Temporary Work Programs

Canada has immigration programs for temporary foreign workers, and not just for seasonal labour workers but also for caregivers, university professors, and highly skilled specialists.

A foreign national is allowed to work in Canada temporarily under one of these two programs:

  • Temporary Foreign Worker Program (employers must obtain an LMIA to hire foreign workers)
  • International Mobility Program (it lets employers hire temporary workers without an LMIA)

Temporary Foreign Worker Program

Under the Temporary Foreign Worker Program, a Canadian employer not only can hire you to do a temporary job but also make a job offer so you will be able to apply for a permanent residency under a federal immigration program through the Express Entry System (after having worked for 1 year).

The Temporary Foreign Worker Program has several streams.

Agricultural Stream

Under this stream, Canadian employers can hire foreign workers for a maximum period of 2 years — and only if they cannot find a suitable Canadian citizen or resident to fill in this position.

The temporary foreign worker may come from any country, and production must be included in the national commodity list.

The employer’s activity must be related to on-farm agriculture and must meet one of these requirements:

  • Job duties must be performed within a farm, nursery garden or greenhouse, and should involve the operation of agricultural machinery
  • Care, breeding or other treatment of animals, except fish, in order to produce raw products of animal origin for the market
  • Collection, processing and other manipulations with plants for their subsequent sale

Under this stream, the following occupations are in demand: agricultural and gardening managers, animal farmers and crop farmers, landscaping specialists, nursery garden and greenhouse workers, harvesting machine operators.

To hire a foreign agricultural worker under the agricultural stream, a Canadian employer needs to get a Labor Market Impact Assessment (LMIA). Requirements for work experience, level of education and language skills depend on a specific occupation.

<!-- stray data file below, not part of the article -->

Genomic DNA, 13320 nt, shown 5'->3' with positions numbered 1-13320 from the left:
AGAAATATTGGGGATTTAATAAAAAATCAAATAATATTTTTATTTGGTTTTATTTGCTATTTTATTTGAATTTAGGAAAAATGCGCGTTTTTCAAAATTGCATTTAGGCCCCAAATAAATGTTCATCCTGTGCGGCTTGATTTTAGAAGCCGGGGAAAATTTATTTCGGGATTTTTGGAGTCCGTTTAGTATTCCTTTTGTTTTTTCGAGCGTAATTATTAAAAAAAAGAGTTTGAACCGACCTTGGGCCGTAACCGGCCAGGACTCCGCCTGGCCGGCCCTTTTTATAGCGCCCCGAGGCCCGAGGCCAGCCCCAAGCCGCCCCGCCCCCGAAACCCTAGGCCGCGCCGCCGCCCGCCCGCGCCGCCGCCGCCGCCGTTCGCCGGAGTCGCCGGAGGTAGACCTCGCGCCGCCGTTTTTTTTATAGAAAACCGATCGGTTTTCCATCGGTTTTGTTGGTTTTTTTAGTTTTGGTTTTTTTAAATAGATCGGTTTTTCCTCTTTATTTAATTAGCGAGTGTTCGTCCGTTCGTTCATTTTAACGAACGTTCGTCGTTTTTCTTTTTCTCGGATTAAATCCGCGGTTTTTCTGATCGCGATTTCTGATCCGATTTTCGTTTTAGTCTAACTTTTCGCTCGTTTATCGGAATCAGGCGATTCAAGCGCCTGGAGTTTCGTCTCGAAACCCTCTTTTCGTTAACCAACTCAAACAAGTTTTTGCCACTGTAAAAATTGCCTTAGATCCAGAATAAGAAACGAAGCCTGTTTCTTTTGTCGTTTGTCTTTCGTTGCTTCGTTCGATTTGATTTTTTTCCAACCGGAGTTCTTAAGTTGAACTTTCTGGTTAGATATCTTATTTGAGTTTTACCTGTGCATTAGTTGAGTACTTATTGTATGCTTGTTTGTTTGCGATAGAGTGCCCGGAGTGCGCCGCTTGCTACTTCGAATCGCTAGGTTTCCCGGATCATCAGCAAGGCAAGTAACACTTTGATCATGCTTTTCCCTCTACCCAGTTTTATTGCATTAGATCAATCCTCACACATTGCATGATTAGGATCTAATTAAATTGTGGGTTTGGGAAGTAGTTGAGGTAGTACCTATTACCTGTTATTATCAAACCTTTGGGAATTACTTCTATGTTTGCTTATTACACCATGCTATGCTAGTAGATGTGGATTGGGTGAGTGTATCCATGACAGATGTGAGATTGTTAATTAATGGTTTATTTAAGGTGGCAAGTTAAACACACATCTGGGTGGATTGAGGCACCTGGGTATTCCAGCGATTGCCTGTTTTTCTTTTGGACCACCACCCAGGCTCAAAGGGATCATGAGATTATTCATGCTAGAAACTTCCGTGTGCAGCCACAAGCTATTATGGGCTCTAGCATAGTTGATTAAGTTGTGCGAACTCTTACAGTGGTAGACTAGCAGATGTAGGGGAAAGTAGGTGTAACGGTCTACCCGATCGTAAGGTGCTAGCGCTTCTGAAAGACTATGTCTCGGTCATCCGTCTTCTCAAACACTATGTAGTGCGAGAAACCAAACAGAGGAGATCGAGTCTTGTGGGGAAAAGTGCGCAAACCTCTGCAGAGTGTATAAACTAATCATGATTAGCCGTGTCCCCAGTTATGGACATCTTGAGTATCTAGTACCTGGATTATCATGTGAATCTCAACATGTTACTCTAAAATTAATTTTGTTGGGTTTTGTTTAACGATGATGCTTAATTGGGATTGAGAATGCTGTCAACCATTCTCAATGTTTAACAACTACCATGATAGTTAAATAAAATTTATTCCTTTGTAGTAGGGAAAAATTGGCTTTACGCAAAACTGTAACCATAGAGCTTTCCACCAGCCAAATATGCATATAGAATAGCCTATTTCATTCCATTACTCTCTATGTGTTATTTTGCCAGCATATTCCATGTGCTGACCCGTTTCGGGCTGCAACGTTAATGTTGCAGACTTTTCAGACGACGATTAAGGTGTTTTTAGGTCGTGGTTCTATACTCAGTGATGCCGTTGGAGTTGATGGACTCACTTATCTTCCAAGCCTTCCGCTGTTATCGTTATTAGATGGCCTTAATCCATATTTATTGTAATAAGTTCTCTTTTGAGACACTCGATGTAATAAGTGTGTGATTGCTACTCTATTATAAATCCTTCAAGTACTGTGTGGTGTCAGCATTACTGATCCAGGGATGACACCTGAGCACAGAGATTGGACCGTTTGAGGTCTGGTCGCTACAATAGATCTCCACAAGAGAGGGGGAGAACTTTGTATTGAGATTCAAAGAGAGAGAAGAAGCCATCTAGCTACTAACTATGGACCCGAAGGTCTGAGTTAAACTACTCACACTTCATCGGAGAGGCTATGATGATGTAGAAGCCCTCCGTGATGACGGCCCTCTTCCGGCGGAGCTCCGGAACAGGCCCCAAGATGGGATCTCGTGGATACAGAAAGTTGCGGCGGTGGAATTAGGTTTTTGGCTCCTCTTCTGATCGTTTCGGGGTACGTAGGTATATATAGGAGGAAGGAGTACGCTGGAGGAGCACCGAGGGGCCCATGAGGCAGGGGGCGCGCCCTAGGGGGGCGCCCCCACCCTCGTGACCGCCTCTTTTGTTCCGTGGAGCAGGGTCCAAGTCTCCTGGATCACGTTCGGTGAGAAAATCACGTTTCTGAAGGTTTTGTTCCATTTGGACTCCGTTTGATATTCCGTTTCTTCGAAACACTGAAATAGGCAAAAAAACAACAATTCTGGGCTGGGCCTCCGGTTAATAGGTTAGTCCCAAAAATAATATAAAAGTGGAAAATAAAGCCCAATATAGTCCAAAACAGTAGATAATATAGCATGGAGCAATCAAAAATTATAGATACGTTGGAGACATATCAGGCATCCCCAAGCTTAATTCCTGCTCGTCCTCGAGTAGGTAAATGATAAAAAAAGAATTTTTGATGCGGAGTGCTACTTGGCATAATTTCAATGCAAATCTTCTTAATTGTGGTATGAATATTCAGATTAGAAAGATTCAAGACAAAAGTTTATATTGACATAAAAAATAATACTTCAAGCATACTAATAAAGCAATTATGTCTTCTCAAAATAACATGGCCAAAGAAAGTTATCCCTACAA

There is also a separate program for seasonal agricultural workers (SWAP), but it applies only to Mexicans and citizens of Caribbean countries.

In-Home Caregivers Stream

Under this stream, candidates provide in-home care to children, elderly persons (65 years of age or over) and people with disabilities, a chronic or terminal illness. Caregivers provide care on a full-time basis (minimum of 30 hours and normally 40–44 hours per week). These can be nannies, caregivers, nurses, and home care workers.

Employees are required to have at least 1 year of work experience as a nanny or nurse, a secondary education diploma, and English or French skills at a level sufficient to communicate in everyday life. Employees also should get an LMIA (provided and paid by an employer) and a work permit.

Caregivers are normally hired for 2 years, with an average wage of C$12 per hour. After having worked for two years, they can apply for permanent residence.

Academic Stream

Applicants under the academic stream must complete at least one graduate school, have teaching experience at a university and practice experience in scientific research. Academic consultants and examiners, graduates’ assistants, and self-funded researchers do not need a work permit. Others (post-doctoral students, recipients of research grants, leaders in various fields of science, guest lecturers) need a work permit but do not require to obtain an LMIA.

Global Talent Stream

This two-year pilot, launched on June 12, 2017, is intended for growing innovative firms in Canada who need unique foreign specialists whose professions are not included in the NOC (National Occupational Classification). The pilot is also designed for Canadian companies that need to fill in sought-after highly qualified positions that are on the Global Talent Occupations List.

International Mobility Program

Under the International Mobility Program, several occupations are exempt from getting a work permit (the list can be found here). This program serves Canada’s economic and cultural interests and takes different forms (reciprocal youth exchange agreements, other international agreements, transferring workers under the Intra-Company Transfer program, and others). Unlike the Temporary Foreign Worker program (that requires to obtain an employer-specific work permit), the International Mobility Program allows either open or closed work permits.